The following is a rather extended solution using two packages I'm involved with. The GrassmannCalculus package, which I am developing with John Browne. It is rather extensive and you can get information about it here:
GrassmannCalculus
The Presentations package, which I sell, has I think a more convenient graphics paradigm dealing directly in terms of graphics primitives. In any case, you could stay with the Mathematica Grad function and the Show statement for combining graphics.
<< GrassmannCalculus`
<< Presentations`
We set a 2-dimensional vector space using orthonormal basis vectors.
SetEuclideanNSpace[2, {x, y}, "Orthonormal"]
Here is your function:
f[x_, y_] := x^2 + x y + y^2
The gradient can be calculated very simply with Mathematica.
Grad[f[x, y], {x, y}]
giving
{2 x + y, x + 2 y}
It can also be calculated in GrassmannCalculus, in which case we obtain a vector expression in terms of the orthonormal vectors. In Grassmann algebra the vectors are always maintained and are not only part of the notation but also elements of the algebra.
step1 = GrassmannGrad[f[x, y]]
giving
The following expression converts it to the component list as with Mathematica.
step1 // ToListCoordinates
We draw the contour plot. ContourDraw is basically like ContourPlot but extracts the primitives. Except here I'm using an extra feature of Presentations called ContourColors. It adjusts the colors between contours so that each region has a distinct color or shading even if some contours are close together in value and others far apart.
functionDraw =
Module[{contourList},
contourList = Union[{0, 0.1, 0.5, 1, 2, 5}, Range[10, 80, 10]];
ContourDraw[f[x, y], {x, -5, 5}, {y, -5, 5},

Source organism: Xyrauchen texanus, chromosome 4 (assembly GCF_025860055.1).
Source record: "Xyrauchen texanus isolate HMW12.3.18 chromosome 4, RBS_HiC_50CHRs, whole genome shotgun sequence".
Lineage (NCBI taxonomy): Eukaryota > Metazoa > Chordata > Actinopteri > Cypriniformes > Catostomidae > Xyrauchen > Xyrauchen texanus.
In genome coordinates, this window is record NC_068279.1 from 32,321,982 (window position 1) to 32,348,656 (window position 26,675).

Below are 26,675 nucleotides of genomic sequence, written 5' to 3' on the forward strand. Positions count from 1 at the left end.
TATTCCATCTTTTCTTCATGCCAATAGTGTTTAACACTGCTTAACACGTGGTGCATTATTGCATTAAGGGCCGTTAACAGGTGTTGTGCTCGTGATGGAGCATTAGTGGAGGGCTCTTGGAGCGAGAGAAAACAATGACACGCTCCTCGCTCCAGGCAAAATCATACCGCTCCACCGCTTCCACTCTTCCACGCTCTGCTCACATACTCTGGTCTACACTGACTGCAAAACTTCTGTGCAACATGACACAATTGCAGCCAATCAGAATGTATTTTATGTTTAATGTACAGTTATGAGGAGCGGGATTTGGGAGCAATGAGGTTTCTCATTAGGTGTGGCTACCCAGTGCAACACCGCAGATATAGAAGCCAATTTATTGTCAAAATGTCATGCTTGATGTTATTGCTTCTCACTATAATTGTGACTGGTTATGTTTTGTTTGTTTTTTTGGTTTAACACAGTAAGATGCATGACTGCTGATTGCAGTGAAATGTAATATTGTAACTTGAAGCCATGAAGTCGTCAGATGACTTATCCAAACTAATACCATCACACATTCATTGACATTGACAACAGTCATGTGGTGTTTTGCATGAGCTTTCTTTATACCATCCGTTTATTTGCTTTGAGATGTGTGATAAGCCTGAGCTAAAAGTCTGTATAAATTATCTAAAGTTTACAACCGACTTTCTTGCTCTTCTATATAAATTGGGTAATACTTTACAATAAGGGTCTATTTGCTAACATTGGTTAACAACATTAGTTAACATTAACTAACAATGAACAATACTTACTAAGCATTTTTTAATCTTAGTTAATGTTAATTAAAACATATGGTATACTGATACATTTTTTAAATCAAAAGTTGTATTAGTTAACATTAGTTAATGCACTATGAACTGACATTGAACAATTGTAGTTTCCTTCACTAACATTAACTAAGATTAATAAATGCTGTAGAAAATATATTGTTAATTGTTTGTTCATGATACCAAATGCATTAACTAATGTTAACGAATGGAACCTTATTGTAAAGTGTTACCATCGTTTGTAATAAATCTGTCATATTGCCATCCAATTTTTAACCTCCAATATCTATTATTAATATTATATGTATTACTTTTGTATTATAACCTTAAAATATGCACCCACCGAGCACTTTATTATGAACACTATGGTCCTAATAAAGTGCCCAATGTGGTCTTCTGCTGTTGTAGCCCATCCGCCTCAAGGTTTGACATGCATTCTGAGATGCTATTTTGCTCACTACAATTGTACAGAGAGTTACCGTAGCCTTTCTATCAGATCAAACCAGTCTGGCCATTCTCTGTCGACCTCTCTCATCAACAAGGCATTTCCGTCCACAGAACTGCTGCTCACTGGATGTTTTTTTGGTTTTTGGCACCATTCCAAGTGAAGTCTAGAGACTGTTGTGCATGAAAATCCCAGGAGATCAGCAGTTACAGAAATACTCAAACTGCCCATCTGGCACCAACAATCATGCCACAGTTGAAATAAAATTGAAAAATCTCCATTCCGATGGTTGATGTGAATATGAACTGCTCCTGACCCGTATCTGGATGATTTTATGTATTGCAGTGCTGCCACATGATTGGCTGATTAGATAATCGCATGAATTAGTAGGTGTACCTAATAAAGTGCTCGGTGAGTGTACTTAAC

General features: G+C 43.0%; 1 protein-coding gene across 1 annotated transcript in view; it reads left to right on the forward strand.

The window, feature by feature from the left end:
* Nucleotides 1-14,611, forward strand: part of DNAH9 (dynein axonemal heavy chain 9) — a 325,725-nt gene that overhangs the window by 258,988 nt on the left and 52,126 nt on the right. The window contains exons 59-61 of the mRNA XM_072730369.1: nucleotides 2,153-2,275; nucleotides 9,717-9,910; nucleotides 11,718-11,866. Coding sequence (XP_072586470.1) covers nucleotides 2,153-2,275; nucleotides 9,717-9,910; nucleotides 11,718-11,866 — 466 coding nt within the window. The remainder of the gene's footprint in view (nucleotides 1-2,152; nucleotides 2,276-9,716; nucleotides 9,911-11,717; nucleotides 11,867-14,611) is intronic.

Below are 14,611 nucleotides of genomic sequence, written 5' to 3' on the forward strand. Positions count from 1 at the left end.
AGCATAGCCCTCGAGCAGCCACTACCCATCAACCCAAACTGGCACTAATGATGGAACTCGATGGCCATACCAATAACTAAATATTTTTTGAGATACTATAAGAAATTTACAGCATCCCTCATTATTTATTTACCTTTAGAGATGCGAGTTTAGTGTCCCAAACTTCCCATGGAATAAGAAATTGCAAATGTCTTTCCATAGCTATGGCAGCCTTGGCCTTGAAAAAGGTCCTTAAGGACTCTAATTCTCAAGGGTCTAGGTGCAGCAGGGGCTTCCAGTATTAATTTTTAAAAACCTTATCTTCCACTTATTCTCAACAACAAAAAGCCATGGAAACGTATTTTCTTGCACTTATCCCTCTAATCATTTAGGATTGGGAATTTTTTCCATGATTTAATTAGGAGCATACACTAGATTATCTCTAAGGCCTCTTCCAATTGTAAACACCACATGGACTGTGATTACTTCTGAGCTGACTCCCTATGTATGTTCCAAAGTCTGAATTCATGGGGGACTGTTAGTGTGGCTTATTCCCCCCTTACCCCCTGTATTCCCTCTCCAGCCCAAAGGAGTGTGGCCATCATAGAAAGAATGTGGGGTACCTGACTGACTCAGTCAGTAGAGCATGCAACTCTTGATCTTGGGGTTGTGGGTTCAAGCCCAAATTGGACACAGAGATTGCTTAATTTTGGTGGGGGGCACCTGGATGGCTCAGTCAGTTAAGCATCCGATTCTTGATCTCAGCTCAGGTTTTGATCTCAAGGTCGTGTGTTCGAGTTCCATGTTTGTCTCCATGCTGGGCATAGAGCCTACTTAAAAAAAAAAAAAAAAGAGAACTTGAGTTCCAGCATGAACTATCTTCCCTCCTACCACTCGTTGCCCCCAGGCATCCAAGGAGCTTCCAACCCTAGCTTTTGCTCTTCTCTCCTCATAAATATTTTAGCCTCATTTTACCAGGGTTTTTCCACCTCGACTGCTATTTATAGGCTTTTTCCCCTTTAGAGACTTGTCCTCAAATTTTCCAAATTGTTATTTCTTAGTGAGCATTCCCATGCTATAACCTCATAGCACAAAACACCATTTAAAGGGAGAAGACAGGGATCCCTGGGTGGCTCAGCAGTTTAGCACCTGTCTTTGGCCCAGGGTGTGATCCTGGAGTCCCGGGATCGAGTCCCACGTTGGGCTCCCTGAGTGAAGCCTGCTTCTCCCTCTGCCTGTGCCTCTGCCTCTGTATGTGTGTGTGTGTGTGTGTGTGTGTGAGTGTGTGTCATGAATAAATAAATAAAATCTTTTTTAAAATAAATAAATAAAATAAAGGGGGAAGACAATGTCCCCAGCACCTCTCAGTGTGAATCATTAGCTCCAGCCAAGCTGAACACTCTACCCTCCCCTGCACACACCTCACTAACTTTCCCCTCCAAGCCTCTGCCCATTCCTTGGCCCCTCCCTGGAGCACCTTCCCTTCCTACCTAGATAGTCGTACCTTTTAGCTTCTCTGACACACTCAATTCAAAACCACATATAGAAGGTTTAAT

Contours -> contourList,
ColorFunctionScaling -> False,
ColorFunction ->
ContourColors[contourList, ColorData["BrownCyanTones"]]]
];
This plots the function. In the notebook the contour values will be labeled with tooltips.
Draw2D[
{functionDraw},
Frame -> True,
ImageSize -> 300]
Now the question is how to draw the gradient vectors? Often we might fill the entire plot with vectors, but this often gets cluttered. I like to minimize the number of vectors. Sometimes it's useful to just have a single vector attached to a Locator that you can drag around the plot and explore the gradient. I'm going to put a single set of gradient vectors around one of the contours. This won't clutter the plot too much and the pattern is similar for all contours.
For this we need to find a parametrization for the ellipse. This involved most of the work. The standard ellipse is parametrized by:
ellipse1[a_, b_][t_] := {a Cos[t], b Sin[t]}
You can check that this parametrizes:
p^2/a^2 + q^2/b^2 == 1;
It's clear that the contour ellipses are rotated by 45 degrees. We'll need a rotation matrix and rules for transitioning between x,y and p,q coordinates.
rotationMatrix[t_] = {{Cos[t], -Sin[t]}, {Sin[t], Cos[t]}};
pqRotationRules[t_] = Thread[{p, q} -> rotationMatrix[t].{x, y}];
xyRotationRules[t_] = Thread[{x, y} -> rotationMatrix[t].{p, q}];
We start with your equation for contour value 5. Rotating it gives the equation in standard form.
x^2 + x y + y^2 == 5
% /. xyRotationRules[\[Pi]/4] // ExpandAll //
Collect[#, {x^2, y^2, x y}, Together] &;
Distribute[#/5] & /@ %
giving
x^2 + x y + y^2 == 5
(3 p^2)/10 + q^2/10 == 1
Setting a^2==10/3 and b^2==10, we can write a parametrization for the contour with value 5.
ellipse2[t_] =
ellipse1[Sqrt[10/3], Sqrt[10]][t].rotationMatrix[-\[Pi]/4]
giving
{Sqrt[5/3] Cos[t] - Sqrt[5] Sin[t], Sqrt[5/3] Cos[t] + Sqrt[5] Sin[t]}
Now we need a routine to draw a vector as a function of the angle t.
gradientVectorDraw[t_] :=
Module[{x, y, grad},
{x, y} = ellipse2[t];
grad = {2 x + y, x + 2 y};
{Arrowheads[0.04], Arrow[{{x, y}, {x, y} + 0.3 grad}]}
]
And we can draw the function with a set of gradient vectors.
Draw2D[
{functionDraw,
Table[gradientVectorDraw[t], {t, 0, 2 \[Pi] - \[Pi]/12, \[Pi]/12}]},
Frame -> True,
ImageSize -> 300]